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Gary McAllister Set for First-Team Coaching Role at Liverpool

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Liverpool's coaching staff is expected to be finalized before they leave for their preseason tour on Sunday, with Gary McAllister the final appointment to be made.

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It has been another summer of change at Liverpool, with significant turnover expected in the squad and plenty of changes administratively as well. The former is expected, while the latter--which didn't include an exit for Brendan Rodgers--came in a somewhat surprising manner, as assistant manager Colin Pascoe and first-team coach Mike Marsh left the club. Neither were particularly notable during their time on Liverpool's coaching staff, but their dismissals coupled with Rodgers' survival made for interesting viewing.

The concern for most was that a fairly young and inexperience squad would face further uncertainty as a result, but the club acted quickly in appointing former England U19 boss Sean O'Driscoll as Rodgers' new assistant manager and U16 boss Pepijn Lijnders as first-team development coach, a role created especially for a man who's excelled at bringing along younger players at PSV Eindhoven, Porto, and, in the past year, Liverpool.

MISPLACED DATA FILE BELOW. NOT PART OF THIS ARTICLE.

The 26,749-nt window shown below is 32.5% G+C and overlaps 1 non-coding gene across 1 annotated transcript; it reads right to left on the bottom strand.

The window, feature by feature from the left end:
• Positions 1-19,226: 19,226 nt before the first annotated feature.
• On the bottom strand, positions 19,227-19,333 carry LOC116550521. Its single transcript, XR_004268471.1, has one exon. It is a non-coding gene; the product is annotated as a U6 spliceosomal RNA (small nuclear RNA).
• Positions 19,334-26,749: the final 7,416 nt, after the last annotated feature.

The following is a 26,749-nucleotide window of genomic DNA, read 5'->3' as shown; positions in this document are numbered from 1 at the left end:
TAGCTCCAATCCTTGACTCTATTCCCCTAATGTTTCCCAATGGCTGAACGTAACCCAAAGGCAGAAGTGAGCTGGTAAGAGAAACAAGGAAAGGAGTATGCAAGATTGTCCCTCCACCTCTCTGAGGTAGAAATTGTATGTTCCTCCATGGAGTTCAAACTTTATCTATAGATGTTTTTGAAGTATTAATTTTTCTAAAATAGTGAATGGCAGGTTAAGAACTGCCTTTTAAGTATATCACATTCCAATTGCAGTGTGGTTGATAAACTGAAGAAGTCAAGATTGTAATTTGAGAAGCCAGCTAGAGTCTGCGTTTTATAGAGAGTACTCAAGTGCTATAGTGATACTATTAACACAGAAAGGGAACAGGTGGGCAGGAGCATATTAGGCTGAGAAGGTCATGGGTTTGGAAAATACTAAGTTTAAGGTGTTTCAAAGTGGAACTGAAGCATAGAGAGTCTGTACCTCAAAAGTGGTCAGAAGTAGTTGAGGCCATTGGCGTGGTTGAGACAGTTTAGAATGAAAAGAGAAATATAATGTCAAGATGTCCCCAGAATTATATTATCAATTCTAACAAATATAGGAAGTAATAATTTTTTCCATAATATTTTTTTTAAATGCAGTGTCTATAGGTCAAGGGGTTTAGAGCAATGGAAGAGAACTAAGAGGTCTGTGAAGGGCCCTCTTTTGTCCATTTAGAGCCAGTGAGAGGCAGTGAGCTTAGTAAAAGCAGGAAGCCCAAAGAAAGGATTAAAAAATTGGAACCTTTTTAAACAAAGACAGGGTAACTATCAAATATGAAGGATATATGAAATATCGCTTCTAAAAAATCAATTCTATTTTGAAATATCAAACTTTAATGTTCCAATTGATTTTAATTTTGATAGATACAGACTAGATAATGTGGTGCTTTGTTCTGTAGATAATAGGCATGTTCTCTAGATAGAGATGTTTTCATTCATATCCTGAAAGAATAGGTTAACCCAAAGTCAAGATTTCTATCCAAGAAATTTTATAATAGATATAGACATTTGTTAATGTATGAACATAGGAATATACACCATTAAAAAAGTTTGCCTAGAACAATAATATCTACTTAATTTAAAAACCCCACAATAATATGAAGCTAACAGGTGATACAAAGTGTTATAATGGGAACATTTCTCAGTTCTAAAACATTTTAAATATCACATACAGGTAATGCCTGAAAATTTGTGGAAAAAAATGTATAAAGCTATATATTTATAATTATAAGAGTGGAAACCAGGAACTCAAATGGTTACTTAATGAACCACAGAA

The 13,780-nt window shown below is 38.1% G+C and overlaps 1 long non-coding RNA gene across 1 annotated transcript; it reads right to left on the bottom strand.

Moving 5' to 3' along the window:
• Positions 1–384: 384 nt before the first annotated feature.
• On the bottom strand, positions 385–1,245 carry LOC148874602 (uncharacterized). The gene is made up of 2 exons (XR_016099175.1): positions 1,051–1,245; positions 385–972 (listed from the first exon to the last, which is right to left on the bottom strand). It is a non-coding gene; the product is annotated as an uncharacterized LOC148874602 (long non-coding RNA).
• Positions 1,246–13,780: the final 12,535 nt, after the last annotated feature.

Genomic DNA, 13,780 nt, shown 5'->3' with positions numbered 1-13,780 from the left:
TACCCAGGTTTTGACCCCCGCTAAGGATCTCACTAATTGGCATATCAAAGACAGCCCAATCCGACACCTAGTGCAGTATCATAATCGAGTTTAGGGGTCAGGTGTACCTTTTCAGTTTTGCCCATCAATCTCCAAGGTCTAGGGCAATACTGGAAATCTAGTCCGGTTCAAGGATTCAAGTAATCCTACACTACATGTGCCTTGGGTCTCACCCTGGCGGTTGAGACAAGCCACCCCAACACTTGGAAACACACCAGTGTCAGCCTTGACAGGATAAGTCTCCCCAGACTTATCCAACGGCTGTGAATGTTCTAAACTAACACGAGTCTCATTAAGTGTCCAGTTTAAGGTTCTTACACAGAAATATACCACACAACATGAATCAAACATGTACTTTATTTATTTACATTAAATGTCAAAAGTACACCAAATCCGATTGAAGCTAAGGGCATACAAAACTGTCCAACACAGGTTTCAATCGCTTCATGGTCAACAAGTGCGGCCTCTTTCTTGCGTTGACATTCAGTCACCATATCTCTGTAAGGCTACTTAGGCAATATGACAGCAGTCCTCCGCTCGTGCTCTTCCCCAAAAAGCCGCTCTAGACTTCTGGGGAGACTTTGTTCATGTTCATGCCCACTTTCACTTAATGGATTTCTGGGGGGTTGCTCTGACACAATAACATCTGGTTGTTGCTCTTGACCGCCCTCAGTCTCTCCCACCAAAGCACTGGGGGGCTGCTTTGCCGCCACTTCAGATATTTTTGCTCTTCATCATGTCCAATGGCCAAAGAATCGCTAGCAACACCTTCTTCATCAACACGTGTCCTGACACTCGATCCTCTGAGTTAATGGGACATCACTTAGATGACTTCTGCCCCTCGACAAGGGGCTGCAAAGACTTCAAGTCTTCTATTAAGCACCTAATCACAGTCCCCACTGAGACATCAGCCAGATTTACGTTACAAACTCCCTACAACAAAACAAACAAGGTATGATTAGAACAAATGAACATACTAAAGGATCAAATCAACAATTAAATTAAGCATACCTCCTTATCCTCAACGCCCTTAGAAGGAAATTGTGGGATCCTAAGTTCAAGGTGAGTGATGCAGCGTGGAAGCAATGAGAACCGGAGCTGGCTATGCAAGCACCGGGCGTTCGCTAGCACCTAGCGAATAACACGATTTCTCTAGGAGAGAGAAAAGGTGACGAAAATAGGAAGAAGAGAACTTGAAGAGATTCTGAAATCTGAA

What remained was a confirmed first-team coaching role, the one Marsh occupied for each of the last three seasons under Rodgers. Much of the discussion focused on the likelihood that a former player would be brought in, with Sami Hyypia, Jamie Carragher, Steve McManaman, and Robbie Fowler among those linked with the post. In the end, though, it will be cult hero Gary McAllister rounding out Rodgers' staff ahead of the 2014-2015 season.

McAllister spent two seasons on Merseyside, the first of which came in famous fashion as he helped secure a treble of UEFA Cup, League Cup, and FA Cup trophies. Signed at the age of 35, McAllister is roundly viewed as one of the better signings of the Gerard Houllier era given that he arrived on a free and had a lasting impact on the club and its future, with Steven Gerrard picking out the Scottish midfielder's influence as particularly meaningful.

His first stint in management and coaching came immediately after leaving Liverpool, as he went on to become player-manager at Coventry City before getting sacked in late 2004. A stint as boss at Leeds United followed before taking on coaching roles at Middlesbrough and Aston Villa, with the latter destination providing an opportunity to link up with Houllier once again.

It's been clear that Liverpool's hierarchy has desired a former player among the ranks, and after positive talks were reported earlier in the week for McAllister and Rodgers, it was only a matter of time before his role was made official. His status as a player in Red will continue to be held in high esteem, and hopefully he can provide valuable modeling and mentoring in a Liverpool squad full of young talent waiting to be groomed.